December 23, 2008

Social Deactivation

I deactivated my Facebook account today. I find myself looking at the pictures and stories of all of these lives and instead of making me feel happy to be a part of this virtual community, I feel more isolated and saddened by my loneliness. I feel like Russell Crowe in “A Beautiful Mind,” like all my friends are mere figments of my mental illness or some overactive gland. Yeah, that must be it; I must have a chemical imbalance that makes it so hard for me to function in the world.

When I was a kid, I was painfully shy. It was debilitating. The first day of kindergarten, I locked myself in my room and would not come out. I just knew in my heart that there was something wrong with me, that I wasn’t like everyone else. I feel more like that 5 year old today than I have in years. I feel like everyone else in this world not only got the manual, but knows I didn’t and that I am just winging it and hoping for the best.

I work from home, spending most of my time in my attic office alone, shut off from real people. The addition of Facebook has meant that now all of social interactions have become virtual as well. I live in a city in which there is about 5 feet between each house on my block and I am terrified to go outside and talk to my neighbors. I want to take out my cell phone and text a message to them.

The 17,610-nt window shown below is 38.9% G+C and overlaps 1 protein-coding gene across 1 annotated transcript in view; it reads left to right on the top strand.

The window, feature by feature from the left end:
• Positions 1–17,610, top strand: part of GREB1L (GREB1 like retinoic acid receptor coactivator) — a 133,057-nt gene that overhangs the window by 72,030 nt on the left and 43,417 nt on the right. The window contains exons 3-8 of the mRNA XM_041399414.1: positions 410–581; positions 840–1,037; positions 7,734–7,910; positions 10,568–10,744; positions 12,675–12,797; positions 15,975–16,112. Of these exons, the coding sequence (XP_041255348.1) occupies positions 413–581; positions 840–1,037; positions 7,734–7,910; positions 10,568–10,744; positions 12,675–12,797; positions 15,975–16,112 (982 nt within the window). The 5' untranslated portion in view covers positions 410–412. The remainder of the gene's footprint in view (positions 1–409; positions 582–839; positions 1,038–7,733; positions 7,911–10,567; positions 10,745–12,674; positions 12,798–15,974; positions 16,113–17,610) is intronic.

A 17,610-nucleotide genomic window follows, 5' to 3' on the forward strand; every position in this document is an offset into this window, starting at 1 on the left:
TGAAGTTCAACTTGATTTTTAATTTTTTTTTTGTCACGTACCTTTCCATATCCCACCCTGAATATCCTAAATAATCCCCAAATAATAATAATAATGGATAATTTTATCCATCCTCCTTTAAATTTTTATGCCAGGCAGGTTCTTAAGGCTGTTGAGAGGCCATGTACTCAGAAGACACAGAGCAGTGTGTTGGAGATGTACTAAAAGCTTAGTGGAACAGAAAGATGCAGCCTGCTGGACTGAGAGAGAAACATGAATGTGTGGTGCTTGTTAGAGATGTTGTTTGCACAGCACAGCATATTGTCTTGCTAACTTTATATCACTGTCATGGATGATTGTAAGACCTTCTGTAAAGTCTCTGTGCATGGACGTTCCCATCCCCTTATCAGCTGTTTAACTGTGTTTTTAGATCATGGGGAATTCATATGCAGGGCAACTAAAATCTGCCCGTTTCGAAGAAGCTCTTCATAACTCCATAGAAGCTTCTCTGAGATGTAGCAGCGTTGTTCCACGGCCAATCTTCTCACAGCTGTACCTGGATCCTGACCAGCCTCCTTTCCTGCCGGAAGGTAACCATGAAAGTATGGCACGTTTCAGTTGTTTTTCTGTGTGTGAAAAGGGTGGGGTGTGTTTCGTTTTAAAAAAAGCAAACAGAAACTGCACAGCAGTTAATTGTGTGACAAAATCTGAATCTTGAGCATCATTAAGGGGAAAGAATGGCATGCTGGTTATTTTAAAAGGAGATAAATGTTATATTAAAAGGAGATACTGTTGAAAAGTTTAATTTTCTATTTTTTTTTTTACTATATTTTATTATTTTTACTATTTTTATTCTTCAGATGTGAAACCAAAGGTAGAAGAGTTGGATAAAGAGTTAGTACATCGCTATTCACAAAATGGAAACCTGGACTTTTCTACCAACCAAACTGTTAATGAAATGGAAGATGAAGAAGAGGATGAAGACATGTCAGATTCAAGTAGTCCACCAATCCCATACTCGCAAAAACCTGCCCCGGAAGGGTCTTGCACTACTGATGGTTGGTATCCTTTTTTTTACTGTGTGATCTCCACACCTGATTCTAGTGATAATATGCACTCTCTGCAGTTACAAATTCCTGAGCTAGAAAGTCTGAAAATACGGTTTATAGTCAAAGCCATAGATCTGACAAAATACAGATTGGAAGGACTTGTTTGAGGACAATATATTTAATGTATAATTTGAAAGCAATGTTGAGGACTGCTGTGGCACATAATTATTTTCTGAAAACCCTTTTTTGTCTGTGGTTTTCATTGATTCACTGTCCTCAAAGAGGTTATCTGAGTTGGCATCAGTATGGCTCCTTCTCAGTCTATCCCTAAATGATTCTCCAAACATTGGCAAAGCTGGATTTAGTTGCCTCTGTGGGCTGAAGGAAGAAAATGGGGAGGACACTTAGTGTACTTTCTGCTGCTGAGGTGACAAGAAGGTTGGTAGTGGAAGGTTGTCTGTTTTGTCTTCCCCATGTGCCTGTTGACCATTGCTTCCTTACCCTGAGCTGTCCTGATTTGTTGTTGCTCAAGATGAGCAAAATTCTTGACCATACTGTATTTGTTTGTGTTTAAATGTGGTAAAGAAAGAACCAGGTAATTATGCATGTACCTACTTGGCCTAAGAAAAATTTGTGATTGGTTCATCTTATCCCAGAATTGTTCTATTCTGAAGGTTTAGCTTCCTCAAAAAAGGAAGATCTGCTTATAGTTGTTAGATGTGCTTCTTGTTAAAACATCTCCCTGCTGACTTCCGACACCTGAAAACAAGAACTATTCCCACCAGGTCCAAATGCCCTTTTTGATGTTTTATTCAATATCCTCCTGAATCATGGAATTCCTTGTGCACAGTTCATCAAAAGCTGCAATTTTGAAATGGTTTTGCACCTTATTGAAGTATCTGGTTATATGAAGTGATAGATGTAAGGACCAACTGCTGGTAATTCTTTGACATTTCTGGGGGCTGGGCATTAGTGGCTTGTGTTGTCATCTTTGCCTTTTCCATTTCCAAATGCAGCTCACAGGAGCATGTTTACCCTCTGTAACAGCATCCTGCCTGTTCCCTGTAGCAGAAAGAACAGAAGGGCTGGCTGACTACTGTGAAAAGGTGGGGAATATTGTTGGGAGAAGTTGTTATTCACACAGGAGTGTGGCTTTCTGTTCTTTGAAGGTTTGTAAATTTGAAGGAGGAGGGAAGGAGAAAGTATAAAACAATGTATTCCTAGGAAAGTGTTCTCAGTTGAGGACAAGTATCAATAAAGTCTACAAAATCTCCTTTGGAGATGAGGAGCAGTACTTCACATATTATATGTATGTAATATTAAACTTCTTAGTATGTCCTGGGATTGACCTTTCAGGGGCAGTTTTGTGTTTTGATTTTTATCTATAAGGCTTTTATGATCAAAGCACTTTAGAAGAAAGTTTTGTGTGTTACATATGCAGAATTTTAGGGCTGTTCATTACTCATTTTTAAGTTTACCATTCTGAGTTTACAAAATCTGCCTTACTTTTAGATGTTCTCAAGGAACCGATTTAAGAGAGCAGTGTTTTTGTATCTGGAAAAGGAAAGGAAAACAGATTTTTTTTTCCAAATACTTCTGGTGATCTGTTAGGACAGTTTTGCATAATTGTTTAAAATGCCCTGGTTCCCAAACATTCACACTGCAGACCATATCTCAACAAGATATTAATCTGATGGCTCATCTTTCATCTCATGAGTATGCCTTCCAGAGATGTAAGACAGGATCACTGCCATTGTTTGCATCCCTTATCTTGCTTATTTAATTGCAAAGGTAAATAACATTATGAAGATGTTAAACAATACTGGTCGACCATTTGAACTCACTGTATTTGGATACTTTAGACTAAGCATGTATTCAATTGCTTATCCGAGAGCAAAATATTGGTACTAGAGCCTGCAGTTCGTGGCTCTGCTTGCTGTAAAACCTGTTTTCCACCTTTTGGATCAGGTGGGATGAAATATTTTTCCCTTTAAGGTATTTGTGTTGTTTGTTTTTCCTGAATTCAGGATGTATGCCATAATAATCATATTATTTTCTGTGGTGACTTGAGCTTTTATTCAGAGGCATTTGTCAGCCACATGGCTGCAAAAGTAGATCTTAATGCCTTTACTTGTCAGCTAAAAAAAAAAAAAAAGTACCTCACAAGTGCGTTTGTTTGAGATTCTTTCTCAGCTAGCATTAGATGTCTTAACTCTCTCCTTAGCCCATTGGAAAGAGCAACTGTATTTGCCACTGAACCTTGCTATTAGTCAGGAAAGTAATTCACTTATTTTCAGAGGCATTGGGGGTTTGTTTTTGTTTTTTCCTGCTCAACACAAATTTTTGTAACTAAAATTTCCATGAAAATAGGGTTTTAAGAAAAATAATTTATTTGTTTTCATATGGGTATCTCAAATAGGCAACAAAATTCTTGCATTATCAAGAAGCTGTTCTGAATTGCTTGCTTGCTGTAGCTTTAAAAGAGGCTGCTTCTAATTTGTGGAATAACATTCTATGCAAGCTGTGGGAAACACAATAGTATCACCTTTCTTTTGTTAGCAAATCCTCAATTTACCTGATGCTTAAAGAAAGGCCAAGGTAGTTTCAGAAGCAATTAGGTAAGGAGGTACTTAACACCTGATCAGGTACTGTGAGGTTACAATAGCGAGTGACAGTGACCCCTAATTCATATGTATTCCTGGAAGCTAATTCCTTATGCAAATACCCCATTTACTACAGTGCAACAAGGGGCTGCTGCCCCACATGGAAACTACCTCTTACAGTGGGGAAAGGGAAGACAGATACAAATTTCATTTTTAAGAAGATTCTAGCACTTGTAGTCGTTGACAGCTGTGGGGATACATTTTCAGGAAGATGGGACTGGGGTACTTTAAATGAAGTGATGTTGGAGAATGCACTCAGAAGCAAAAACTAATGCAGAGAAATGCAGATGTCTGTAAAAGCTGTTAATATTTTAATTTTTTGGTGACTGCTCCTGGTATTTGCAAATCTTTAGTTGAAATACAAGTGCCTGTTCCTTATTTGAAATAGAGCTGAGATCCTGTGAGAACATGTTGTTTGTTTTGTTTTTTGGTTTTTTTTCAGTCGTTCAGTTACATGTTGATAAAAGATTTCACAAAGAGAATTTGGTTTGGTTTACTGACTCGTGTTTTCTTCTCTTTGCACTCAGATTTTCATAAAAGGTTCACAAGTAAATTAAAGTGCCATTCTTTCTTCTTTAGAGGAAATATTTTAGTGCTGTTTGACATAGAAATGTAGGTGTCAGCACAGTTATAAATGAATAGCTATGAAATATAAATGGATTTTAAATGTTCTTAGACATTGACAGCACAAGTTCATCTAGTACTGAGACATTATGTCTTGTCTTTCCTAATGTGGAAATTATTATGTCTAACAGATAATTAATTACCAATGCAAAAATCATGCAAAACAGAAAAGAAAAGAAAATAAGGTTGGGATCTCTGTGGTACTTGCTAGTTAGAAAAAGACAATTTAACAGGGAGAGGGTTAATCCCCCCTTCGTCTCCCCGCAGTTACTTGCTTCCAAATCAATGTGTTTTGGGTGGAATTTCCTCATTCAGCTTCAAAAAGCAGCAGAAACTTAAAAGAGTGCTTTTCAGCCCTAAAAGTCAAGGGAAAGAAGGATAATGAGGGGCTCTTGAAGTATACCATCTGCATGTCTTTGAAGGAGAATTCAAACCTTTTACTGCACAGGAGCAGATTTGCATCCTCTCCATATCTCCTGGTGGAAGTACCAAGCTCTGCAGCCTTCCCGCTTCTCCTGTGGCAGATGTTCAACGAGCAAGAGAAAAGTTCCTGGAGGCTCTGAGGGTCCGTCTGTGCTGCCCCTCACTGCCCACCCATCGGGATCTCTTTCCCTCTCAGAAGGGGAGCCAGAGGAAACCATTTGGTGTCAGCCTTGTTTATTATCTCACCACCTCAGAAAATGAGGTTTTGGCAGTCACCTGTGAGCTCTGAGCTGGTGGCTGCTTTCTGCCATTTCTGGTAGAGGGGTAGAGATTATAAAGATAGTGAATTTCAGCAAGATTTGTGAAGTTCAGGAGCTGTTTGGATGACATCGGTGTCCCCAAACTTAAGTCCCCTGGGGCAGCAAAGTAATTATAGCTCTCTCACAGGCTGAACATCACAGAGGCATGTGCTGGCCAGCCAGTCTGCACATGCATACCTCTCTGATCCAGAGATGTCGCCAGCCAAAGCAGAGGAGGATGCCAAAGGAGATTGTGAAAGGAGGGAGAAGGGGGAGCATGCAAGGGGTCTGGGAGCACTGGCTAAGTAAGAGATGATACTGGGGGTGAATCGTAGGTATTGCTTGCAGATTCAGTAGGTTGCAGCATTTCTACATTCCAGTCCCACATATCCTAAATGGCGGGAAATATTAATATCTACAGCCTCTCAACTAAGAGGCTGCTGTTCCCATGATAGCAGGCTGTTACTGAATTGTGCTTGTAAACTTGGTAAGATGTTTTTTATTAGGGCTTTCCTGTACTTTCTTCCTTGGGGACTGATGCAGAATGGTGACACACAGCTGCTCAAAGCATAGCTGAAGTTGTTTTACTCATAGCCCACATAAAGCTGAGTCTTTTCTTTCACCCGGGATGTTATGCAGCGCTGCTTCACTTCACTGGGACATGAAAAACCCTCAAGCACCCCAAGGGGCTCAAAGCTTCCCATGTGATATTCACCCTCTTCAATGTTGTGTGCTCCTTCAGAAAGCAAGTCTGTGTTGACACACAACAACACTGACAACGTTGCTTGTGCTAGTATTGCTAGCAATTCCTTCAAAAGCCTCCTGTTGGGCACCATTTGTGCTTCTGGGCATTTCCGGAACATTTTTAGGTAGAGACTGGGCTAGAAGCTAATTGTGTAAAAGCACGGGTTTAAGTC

Maybe I fear face-to-face conversation because there is no backspace button. I can’t carefully consider the words and what impact they will have. Or maybe I am so terrified of losing people again like I did during and after the storm that I just don’t have the fortitude to get back up on the horse. Or maybe, I just don’t want to leave my room and face those scary 5 year olds that have grown up into adults.

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